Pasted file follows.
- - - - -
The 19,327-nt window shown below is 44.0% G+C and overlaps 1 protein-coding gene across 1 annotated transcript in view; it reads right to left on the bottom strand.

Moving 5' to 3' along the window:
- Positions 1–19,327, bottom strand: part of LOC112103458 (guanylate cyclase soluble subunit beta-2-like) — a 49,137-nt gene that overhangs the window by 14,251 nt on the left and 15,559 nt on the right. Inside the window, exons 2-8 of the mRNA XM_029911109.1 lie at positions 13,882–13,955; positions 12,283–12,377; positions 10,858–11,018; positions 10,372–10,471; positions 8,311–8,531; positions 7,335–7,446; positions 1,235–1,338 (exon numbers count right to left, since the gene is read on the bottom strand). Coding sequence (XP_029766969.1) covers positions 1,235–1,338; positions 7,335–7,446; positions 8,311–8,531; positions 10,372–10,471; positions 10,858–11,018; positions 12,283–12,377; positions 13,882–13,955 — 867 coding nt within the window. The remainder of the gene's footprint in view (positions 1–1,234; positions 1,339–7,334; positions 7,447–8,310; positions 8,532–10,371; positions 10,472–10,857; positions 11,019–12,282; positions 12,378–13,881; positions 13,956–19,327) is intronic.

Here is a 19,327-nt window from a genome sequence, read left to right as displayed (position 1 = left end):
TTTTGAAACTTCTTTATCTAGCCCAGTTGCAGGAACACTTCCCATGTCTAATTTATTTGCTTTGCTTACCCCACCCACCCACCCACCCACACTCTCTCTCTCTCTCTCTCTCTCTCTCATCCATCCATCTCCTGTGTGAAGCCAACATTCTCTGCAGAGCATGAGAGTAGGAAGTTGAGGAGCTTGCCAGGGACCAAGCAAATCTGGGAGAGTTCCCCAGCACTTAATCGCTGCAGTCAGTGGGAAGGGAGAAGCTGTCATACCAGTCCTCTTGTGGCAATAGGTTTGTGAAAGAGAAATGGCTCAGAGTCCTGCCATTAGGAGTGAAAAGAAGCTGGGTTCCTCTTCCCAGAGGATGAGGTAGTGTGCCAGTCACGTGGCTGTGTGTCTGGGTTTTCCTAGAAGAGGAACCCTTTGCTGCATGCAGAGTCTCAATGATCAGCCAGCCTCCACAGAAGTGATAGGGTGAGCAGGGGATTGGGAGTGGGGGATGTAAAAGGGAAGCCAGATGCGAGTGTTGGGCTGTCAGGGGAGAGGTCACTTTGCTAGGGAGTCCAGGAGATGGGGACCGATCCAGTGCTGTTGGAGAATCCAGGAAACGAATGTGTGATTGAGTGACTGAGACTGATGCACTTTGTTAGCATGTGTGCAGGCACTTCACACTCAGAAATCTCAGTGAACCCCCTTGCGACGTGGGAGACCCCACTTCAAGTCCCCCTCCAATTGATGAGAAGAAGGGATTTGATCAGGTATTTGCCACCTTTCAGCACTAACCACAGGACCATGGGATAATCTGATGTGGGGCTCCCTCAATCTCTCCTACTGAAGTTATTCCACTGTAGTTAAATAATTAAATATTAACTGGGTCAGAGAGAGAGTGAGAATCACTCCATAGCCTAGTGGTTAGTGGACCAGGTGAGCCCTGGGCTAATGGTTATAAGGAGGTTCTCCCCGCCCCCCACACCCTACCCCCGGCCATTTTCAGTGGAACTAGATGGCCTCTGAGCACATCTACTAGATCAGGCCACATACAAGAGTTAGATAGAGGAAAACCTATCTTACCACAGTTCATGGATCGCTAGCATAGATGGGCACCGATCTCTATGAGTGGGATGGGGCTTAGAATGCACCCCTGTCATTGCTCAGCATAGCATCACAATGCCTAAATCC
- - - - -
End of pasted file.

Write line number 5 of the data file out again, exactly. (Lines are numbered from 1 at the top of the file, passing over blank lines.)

TTTTGAAACTTCTTTATCTAGCCCAGTTGCAGGAACACTTCCCATGTCTAATTTATTTGCTTTGCTTACCCCACCCACCCACCCACCCACACTCTCTCTCTCTCTCTCTCTCTCTCTCATCCATCCATCTCCTGTGTGAAGCCAACATTCTCTGCAGAGCATGAGAGTAGGAAGTTGAGGAGCTTGCCAGGGACCAAGCAAATCTGGGAGAGTTCCCCAGCACTTAATCGCTGCAGTCAGTGGGAAGGGAGAAGCTGTCATACCAGTCCTCTTGTGGCAATAGGTTTGTGAAAGAGAAATGGCTCAGAGTCCTGCCATTAGGAGTGAAAAGAAGCTGGGTTCCTCTTCCCAGAGGATGAGGTAGTGTGCCAGTCACGTGGCTGTGTGTCTGGGTTTTCCTAGAAGAGGAACCCTTTGCTGCATGCAGAGTCTCAATGATCAGCCAGCCTCCACAGAAGTGATAGGGTGAGCAGGGGATTGGGAGTGGGGGATGTAAAAGGGAAGCCAGATGCGAGTGTTGGGCTGTCAGGGGAGAGGTCACTTTGCTAGGGAGTCCAGGAGATGGGGACCGATCCAGTGCTGTTGGAGAATCCAGGAAACGAATGTGTGATTGAGTGACTGAGACTGATGCACTTTGTTAGCATGTGTGCAGGCACTTCACACTCAGAAATCTCAGTGAACCCCCTTGCGACGTGGGAGACCCCACTTCAAGTCCCCCTCCAATTGATGAGAAGAAGGGATTTGATCAGGTATTTGCCACCTTTCAGCACTAACCACAGGACCATGGGATAATCTGATGTGGGGCTCCCTCAATCTCTCCTACTGAAGTTATTCCACTGTAGTTAAATAATTAAATATTAACTGGGTCAGAGAGAGAGTGAGAATCACTCCATAGCCTAGTGGTTAGTGGACCAGGTGAGCCCTGGGCTAATGGTTATAAGGAGGTTCTCCCCGCCCCCCACACCCTACCCCCGGCCATTTTCAGTGGAACTAGATGGCCTCTGAGCACATCTACTAGATCAGGCCACATACAAGAGTTAGATAGAGGAAAACCTATCTTACCACAGTTCATGGATCGCTAGCATAGATGGGCACCGATCTCTATGAGTGGGATGGGGCTTAGAATGCACCCCTGTCATTGCTCAGCATAGCATCACAATGCCTAAATCC